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Class of 2008 in Florida

March 20, 2009
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St. Marks NWR

"We are waiting for that little signal. The signal from the chicks that they are ready to be on their own, ready to "fly the coop" and head north.

"We wait. And watch. And scrutinize every movement, every behavior. Are they flying more? Are they eating more? In the morning, when they are not in the pen, I breathlessly grab the receiver to listen to the chicks’ transmitter frequencies to find out if I can hear them. So far, every morning we have. But a morning will come when we won’t hear anything but silence. That is what we are waiting for. . .When the length of the day is coupled with the correct weather system and winds, they will go. But how long does the day have to be? Are they waiting for the backside of a high pressure system, or the front side of a low? Will the winds come from the southeast, the southwest, or straight out of the south?

"Only the birds know exactly. So I wait. Wait for that morning when they will not be seen or heard. After that, I can wait once more for new chicks to hatch."
—Adapted from Bev Paulan's Operation Migration Field Journal, March 18, 2009

More! >>

"Trying to Let Go"
Bev Paulan's Operation Migration Field Journal, March 13, 2009

Photo Mark Chenoweth

Operation Migration's Brooke and Bev are winter monitors for the 7 young cranes in the flock's first year at the release site at St. Marks NWR in Florida: #829, 812, 826, 805, 830, 813, 828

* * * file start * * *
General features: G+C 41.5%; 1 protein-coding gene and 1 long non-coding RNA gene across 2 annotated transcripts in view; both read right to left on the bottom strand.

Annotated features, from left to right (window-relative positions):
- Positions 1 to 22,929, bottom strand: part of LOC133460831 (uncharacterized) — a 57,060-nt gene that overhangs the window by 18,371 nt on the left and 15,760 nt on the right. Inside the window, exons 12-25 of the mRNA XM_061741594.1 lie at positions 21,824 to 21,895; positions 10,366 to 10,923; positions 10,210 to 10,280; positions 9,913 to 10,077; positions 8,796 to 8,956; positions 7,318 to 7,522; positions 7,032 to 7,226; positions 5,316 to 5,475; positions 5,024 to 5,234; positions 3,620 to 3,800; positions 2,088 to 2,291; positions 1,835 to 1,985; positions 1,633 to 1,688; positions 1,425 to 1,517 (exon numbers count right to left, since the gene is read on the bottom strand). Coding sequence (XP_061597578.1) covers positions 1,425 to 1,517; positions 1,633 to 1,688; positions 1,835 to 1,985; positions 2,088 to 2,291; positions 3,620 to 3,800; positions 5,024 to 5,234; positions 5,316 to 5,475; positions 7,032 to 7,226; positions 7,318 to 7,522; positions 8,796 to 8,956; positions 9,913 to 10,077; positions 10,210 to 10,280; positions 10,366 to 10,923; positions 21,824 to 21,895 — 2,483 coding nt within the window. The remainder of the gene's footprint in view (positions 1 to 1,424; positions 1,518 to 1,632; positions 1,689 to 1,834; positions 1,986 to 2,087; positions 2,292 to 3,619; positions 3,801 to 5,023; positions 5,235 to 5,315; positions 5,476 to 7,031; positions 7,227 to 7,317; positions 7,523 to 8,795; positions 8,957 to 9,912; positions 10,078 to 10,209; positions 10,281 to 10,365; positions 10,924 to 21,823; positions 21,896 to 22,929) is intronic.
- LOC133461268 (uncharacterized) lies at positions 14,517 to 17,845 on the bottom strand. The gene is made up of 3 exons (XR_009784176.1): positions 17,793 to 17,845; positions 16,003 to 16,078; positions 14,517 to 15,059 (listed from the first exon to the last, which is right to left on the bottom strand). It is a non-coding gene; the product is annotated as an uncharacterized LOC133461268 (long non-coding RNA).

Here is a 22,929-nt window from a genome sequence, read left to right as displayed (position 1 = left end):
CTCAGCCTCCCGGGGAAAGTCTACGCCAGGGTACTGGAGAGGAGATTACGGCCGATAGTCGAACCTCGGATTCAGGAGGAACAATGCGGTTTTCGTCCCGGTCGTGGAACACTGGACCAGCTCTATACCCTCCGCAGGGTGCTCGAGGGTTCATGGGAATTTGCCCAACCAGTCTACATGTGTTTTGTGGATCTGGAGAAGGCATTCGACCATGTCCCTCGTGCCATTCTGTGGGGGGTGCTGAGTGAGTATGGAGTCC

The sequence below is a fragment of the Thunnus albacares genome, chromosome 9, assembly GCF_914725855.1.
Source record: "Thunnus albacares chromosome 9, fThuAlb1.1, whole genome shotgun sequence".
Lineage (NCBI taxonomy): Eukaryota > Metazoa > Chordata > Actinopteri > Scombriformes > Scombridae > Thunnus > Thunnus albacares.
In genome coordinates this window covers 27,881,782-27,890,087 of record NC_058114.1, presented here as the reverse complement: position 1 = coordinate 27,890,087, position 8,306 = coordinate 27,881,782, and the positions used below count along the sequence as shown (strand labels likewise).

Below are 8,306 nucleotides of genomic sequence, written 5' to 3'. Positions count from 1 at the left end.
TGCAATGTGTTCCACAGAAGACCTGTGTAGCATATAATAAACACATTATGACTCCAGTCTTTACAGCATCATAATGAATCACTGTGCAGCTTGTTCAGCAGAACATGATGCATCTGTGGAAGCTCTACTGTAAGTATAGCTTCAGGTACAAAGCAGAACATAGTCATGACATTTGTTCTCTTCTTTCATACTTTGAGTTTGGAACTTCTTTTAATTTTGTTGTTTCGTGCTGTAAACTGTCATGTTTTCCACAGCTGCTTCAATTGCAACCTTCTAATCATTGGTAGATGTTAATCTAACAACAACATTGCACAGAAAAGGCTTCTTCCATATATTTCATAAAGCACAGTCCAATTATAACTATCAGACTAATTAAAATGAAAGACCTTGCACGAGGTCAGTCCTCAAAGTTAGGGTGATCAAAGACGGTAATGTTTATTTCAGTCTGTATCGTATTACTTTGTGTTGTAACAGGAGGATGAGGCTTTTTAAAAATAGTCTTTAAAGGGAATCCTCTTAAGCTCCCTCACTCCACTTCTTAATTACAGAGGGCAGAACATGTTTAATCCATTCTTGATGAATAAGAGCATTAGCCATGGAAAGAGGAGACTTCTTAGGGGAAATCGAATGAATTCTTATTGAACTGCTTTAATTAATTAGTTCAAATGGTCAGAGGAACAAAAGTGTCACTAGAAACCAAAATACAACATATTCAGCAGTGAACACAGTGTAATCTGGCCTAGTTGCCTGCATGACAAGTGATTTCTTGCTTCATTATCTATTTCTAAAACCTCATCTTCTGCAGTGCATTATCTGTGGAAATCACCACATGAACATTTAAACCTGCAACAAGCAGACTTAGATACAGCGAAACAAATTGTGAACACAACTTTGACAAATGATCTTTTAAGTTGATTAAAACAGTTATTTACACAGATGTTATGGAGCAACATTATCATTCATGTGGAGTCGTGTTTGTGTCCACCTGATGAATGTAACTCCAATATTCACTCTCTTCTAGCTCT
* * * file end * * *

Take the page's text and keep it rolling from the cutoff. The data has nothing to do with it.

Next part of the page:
Photo Bev Paulan, Operation Migration
Chassahowitzka NWR
"Despite how long they've lived together and how much space they have in the 4-acre, open-topped pen they sometimes still pick on each other," reports Sara.
What do you think the cranes would say in each of Sara's photos below?
Photos Sara Zimorski, ICF

Thinking about poking...

The POKE!

After the poke.

Sara Reports: What a week! On March 17 we had 21 older cranes confirmed on migration, and 6 who are not on their wintering grounds and likely on migration. On March 7 or 8, DAR #28-05 was the first bird to complete her migration back to Wisconsin. Then, last night (March 19) I discovered that 11 more cranes had arrived at Necedah!


Even though these older birds have started or even completed spring migration, we don’t expect the ultralight juveniles to leave until the end of March or early April. Every year the ultralight birds at Chassahowitzka have left within a two week window (last week of March, first week of April) regardless of when they arrive in FL and how long or short their stay at the winter pen is. The timing of their departure seems to be tied in to when the wild flock of whoopers normally leave Aransas. Now we expect this will be true of the juveniles wintering at St. Marks, but we don’t know for sure — so we’ll certainly be watching them and be curious to find out when they leave.

In future years the bird in the Class of 2008 will leave Florida earlier. Some will leave early with sandhills and others will leave earlier to get back to their established territories at Necedah. But I don’t fully understand why the younger, unpaired, non-breeding birds don’t wait longer before heading back. Some things about these birds are a mystery and will probably always remain a mystery.


Eva Reports: The cranes have been little angels at bedtime recently. Most nights they are all standing on the human-made oyster-shell bar, preening well before the sun is completely set. The time we spend with them in costume is very minimal now, and usually only consists of us checking the food level in their feeders every couple of nights. It's always kind of a sad time when we are not able to interact with them, but it's for their benefit, and there's always next year!


Eva is packed up and ready to migrate at anytime, but she hasn't yet noticed restlessness in the youngest birds. 

 

 

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